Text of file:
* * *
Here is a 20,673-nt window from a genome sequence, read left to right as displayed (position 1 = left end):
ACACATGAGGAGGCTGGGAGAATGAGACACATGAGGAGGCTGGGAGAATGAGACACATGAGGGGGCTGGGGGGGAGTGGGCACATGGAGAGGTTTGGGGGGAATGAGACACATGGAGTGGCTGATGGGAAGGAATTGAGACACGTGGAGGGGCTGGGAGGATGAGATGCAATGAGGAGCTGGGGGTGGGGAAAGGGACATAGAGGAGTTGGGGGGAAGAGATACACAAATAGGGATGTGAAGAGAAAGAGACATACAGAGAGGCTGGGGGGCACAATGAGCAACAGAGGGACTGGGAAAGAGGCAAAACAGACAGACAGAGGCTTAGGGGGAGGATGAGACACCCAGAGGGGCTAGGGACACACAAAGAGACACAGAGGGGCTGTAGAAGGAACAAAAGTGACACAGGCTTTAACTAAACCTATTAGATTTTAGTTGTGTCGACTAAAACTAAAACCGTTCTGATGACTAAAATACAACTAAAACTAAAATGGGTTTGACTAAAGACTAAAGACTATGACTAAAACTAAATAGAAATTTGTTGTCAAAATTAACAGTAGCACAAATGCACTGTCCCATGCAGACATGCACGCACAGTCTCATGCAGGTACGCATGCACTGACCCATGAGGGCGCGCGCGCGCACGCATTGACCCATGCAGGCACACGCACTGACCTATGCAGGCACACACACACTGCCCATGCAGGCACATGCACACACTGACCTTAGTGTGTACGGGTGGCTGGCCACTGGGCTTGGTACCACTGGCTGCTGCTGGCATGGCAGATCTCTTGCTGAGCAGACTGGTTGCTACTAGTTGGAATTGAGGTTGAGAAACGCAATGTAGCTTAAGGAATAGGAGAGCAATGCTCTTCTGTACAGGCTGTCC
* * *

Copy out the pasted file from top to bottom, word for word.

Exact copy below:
Here is a 20,673-nt window from a genome sequence, read left to right as displayed (position 1 = left end):
ACACATGAGGAGGCTGGGAGAATGAGACACATGAGGAGGCTGGGAGAATGAGACACATGAGGGGGCTGGGGGGGAGTGGGCACATGGAGAGGTTTGGGGGGAATGAGACACATGGAGTGGCTGATGGGAAGGAATTGAGACACGTGGAGGGGCTGGGAGGATGAGATGCAATGAGGAGCTGGGGGTGGGGAAAGGGACATAGAGGAGTTGGGGGGAAGAGATACACAAATAGGGATGTGAAGAGAAAGAGACATACAGAGAGGCTGGGGGGCACAATGAGCAACAGAGGGACTGGGAAAGAGGCAAAACAGACAGACAGAGGCTTAGGGGGAGGATGAGACACCCAGAGGGGCTAGGGACACACAAAGAGACACAGAGGGGCTGTAGAAGGAACAAAAGTGACACAGGCTTTAACTAAACCTATTAGATTTTAGTTGTGTCGACTAAAACTAAAACCGTTCTGATGACTAAAATACAACTAAAACTAAAATGGGTTTGACTAAAGACTAAAGACTATGACTAAAACTAAATAGAAATTTGTTGTCAAAATTAACAGTAGCACAAATGCACTGTCCCATGCAGACATGCACGCACAGTCTCATGCAGGTACGCATGCACTGACCCATGAGGGCGCGCGCGCGCACGCATTGACCCATGCAGGCACACGCACTGACCTATGCAGGCACACACACACTGCCCATGCAGGCACATGCACACACTGACCTTAGTGTGTACGGGTGGCTGGCCACTGGGCTTGGTACCACTGGCTGCTGCTGGCATGGCAGATCTCTTGCTGAGCAGACTGGTTGCTACTAGTTGGAATTGAGGTTGAGAAACGCAATGTAGCTTAAGGAATAGGAGAGCAATGCTCTTCTGTACAGGCTGTCC